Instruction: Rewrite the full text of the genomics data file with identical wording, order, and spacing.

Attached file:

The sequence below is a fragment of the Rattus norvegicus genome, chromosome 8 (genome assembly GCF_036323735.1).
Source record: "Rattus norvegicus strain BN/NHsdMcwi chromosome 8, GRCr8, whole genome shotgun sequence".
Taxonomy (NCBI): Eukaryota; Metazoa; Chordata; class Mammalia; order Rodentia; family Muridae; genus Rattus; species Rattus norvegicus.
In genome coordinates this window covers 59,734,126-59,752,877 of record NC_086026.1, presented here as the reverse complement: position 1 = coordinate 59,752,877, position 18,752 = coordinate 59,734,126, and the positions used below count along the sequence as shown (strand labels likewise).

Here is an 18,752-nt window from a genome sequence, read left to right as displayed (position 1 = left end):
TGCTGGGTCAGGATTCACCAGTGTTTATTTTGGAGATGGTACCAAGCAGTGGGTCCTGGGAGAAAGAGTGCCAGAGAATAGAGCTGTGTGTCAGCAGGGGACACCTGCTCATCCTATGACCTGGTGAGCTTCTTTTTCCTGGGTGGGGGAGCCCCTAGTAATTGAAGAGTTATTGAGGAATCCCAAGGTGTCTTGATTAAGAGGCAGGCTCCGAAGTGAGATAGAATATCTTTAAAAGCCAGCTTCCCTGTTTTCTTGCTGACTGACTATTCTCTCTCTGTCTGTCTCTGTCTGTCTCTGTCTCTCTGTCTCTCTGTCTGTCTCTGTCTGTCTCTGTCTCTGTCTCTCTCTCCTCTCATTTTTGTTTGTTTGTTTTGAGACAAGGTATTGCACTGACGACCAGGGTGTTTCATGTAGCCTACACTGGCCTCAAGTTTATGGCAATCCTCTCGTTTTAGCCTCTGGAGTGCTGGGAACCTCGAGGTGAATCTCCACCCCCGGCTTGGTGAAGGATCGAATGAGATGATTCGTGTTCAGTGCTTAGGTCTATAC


The sequence below is a fragment of the Rattus norvegicus genome, chromosome 8 (genome assembly GCF_036323735.1).
Source record: "Rattus norvegicus strain BN/NHsdMcwi chromosome 8, GRCr8, whole genome shotgun sequence".
Taxonomy (NCBI): Eukaryota; Metazoa; Chordata; class Mammalia; order Rodentia; family Muridae; genus Rattus; species Rattus norvegicus.
In genome coordinates this window covers 59,734,126-59,752,877 of record NC_086026.1, presented here as the reverse complement: position 1 = coordinate 59,752,877, position 18,752 = coordinate 59,734,126, and the positions used below count along the sequence as shown (strand labels likewise).

Here is an 18,752-nt window from a genome sequence, read left to right as displayed (position 1 = left end):
TGCTGGGTCAGGATTCACCAGTGTTTATTTTGGAGATGGTACCAAGCAGTGGGTCCTGGGAGAAAGAGTGCCAGAGAATAGAGCTGTGTGTCAGCAGGGGACACCTGCTCATCCTATGACCTGGTGAGCTTCTTTTTCCTGGGTGGGGGAGCCCCTAGTAATTGAAGAGTTATTGAGGAATCCCAAGGTGTCTTGATTAAGAGGCAGGCTCCGAAGTGAGATAGAATATCTTTAAAAGCCAGCTTCCCTGTTTTCTTGCTGACTGACTATTCTCTCTCTGTCTGTCTCTGTCTGTCTCTGTCTCTCTGTCTCTCTGTCTGTCTCTGTCTGTCTCTGTCTCTGTCTCTCTCTCCTCTCATTTTTGTTTGTTTGTTTTGAGACAAGGTATTGCACTGACGACCAGGGTGTTTCATGTAGCCTACACTGGCCTCAAGTTTATGGCAATCCTCTCGTTTTAGCCTCTGGAGTGCTGGGAACCTCGAGGTGAATCTCCACCCCCGGCTTGGTGAAGGATCGAATGAGATGATTCGTGTTCAGTGCTTAGGTCTATAC